A new report looks at some of the elements that motivate employees to report illegal or unethical violations at work. The findings offer some insights for HR leaders interested in creating an ethical workplace environment.
Years ago at a reception in Houston -- just as Enron was beginning to implode -- I met two HR executives who had left the company before the scandal became apparent.
When I asked them -- individually -- what it was like working at Enron and why they had left, they both had the same answer: They were tired of executives pulling them aside, putting an arm around them as they asked them to do something that didn't feel right, and then saying, "Come on, you want to be part of the team, don't you?"
I've often used this story when HR professionals ask me how they can create an ethical culture in an organization where they believe the top executives and/or board members are acting unethically. My advice is always the same: Leave.
Despite best efforts and good intentions, no HR executive is going to be able to reshape organizational behaviors when the opposite behavior is being modeled at the top. The two executives who left Enron early -- neither of whom had a new job in hand -- certainly made the right career decision.
But, at the same time, I also believe each HR executive has a responsibility to actively encourage and nourish an ethical culture -- when it is possible to do so and even when he or she thinks it already exists.
HR executives can't assume "it goes without saying" that the workplace is ethical and that all employees believe that. HR needs to keep saying it, and needs to take steps to encourage employees to say something when they see something they believe to be unethical or wrong.
Since 1994, the Ethics Resource Center has conducted the National Business Ethics Survey, a longitudinal research effort examining organizational ethics from the employee perspective. In 2000, ERC began asking about observations of misconduct and whether those observations were reported to an appropriate person who could help address the situation.
The most recent NBES reveals that, over the past two years, nearly half -- 45 percent -- of U.S. employees have observed illegal or unethical behavior at work -- and 65 percent of them reported the wrongdoing.
That's an all-time high, but while it may sound like good news, is it really? It still means that more than one in three people who saw misconduct decided not to report it to anyone.
Late last month, ERC released Inside the Mind of a Whistleblower, a supplement to its 2011 NBES report. This new report offers important insights into what motivates employees to report illegal or unethical behaviors.
Importantly, the research finds that employees are more likely to report a problem if they believe it will make a difference -- that is, that something will actually happen as a result of their effort.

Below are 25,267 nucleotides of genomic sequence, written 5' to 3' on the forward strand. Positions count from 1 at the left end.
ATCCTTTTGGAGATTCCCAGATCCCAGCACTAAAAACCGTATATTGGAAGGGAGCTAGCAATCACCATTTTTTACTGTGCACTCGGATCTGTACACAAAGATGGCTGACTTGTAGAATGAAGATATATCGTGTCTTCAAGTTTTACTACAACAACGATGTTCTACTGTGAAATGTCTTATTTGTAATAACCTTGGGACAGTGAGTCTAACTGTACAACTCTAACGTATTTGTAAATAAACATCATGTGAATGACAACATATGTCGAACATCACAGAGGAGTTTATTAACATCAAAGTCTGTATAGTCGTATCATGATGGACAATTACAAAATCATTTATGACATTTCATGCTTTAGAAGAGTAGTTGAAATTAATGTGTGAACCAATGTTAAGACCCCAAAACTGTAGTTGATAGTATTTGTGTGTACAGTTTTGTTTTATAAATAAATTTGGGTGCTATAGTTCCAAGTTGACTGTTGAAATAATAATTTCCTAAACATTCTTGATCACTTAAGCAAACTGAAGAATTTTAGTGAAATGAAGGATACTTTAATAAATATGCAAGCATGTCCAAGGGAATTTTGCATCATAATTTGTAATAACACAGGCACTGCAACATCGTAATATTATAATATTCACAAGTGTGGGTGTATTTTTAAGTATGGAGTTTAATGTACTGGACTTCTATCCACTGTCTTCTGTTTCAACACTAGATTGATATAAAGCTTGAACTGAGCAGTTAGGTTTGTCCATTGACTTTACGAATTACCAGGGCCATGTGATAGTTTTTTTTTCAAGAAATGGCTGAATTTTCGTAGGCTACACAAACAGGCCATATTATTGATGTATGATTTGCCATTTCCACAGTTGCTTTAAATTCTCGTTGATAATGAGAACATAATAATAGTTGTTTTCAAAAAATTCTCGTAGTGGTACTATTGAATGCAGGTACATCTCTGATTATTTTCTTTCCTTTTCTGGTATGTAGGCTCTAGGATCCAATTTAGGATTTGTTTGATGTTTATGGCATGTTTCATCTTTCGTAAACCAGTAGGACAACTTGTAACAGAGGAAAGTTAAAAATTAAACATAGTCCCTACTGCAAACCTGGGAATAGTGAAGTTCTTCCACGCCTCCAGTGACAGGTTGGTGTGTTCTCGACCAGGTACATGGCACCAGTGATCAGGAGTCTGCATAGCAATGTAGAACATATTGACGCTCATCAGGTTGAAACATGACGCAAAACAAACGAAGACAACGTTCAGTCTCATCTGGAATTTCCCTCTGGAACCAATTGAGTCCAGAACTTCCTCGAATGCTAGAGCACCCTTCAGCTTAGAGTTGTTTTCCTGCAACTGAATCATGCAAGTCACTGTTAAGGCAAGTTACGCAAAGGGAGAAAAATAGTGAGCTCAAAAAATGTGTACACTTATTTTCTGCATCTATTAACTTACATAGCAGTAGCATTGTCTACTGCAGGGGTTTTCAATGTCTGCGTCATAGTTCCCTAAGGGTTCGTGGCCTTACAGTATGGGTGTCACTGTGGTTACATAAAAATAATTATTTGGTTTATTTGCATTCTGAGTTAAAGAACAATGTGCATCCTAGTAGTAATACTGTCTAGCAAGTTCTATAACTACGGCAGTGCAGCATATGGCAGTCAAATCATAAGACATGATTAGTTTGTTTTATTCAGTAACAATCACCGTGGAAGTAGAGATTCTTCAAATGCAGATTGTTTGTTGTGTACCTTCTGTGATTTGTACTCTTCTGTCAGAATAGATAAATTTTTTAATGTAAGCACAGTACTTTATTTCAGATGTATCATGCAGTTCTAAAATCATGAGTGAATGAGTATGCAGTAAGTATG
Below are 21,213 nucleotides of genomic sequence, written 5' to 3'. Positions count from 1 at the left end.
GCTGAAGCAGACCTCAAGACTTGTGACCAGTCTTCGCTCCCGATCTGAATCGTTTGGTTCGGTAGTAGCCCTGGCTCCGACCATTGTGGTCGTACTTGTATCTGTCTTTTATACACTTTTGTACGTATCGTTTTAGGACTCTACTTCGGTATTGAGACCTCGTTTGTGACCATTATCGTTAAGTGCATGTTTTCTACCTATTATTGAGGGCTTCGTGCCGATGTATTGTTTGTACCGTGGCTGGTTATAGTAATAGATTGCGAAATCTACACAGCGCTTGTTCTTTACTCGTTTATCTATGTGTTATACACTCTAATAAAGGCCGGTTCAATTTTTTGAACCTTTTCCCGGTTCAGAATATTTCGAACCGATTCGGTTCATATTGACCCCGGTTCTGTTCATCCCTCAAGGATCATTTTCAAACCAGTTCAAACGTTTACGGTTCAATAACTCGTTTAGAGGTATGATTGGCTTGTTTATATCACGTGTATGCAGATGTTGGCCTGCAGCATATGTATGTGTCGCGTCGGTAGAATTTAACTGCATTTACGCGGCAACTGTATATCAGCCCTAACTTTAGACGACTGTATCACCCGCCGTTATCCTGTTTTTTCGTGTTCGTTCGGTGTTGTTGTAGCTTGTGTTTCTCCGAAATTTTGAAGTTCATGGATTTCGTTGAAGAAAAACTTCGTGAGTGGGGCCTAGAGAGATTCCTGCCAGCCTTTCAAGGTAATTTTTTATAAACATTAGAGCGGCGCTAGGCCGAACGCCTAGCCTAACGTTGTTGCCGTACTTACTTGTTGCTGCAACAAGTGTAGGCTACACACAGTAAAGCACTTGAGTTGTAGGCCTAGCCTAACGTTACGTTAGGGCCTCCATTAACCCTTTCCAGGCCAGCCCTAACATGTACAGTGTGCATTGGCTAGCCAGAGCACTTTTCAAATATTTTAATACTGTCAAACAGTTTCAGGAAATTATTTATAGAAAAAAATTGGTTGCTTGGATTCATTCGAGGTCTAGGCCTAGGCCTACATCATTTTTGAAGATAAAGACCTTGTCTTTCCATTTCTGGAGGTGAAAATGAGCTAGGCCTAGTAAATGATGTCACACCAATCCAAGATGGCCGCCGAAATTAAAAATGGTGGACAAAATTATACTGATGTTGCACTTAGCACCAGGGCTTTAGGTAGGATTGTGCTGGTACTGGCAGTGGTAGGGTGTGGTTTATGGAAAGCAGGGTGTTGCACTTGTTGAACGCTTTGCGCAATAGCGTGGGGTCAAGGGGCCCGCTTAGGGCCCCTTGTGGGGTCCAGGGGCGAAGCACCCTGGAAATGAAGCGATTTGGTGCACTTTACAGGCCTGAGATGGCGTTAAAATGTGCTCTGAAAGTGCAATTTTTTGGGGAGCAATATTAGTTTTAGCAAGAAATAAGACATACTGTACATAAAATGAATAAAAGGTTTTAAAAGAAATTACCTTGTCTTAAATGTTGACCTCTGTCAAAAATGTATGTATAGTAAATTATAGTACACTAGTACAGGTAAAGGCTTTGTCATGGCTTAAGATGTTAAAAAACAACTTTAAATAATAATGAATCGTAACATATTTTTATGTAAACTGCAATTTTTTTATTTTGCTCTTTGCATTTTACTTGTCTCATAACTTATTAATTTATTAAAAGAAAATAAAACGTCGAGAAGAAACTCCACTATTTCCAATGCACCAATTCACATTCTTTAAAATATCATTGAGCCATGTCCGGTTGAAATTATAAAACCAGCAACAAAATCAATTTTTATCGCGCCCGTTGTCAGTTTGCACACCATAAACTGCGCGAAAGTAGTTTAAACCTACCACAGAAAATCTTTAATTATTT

It can take courage to step up and say, "That's wrong!" Employees want to know that their courage will lead to some action -- and that their company values ethical behavior.
Far more employees (72 percent) report a problem when they feel their company rewards ethical conduct; only 57 percent do so when they feel such conduct is not rewarded.
Those reporting wrongdoing also need to feel a sense of safety, security and engagement.
When employees see the company as successful and financially secure, reporting rates increase. In addition, reporting employees tend to be more personally invested in their companies: 72 percent of those who are engaged or strongly engaged report ethical violations, compared to 55 percent of those who are weakly engaged or not engaged.
Similarly, only 57 percent of employees who intend to stay for two years or less in a company report a problem, while 70 percent of those planning to stay three years or more do so.
The study also finds that, when an employee feels supported at work by their co-workers, professional colleagues and company resources, the likelihood increases that they will report illegal or unethical behavior.
Seventy-two percent of those who agree that "my workplace is a close community" are willing to report problems, but only 58 percent of those who disagree make that choice.
These findings show there's a real opportunity to improve an organization's ethical environment by ensuring employee efforts to report problems are recognized and rewarded, by taking steps to increase employee engagement, and by helping employees feel supported and valued in the workplace -- all good HR management practice.
Employees want to work for ethical organizations, and many of them are courageous enough to report instances of illegal or unethical behavior. HR should make it an easy decision for them.
Susan R. Meisinger, former president and CEO of the Society for Human Resource Management, is an author, speaker and consultant on human resource management. She is on the board of directors of the National Academy of Human Resources.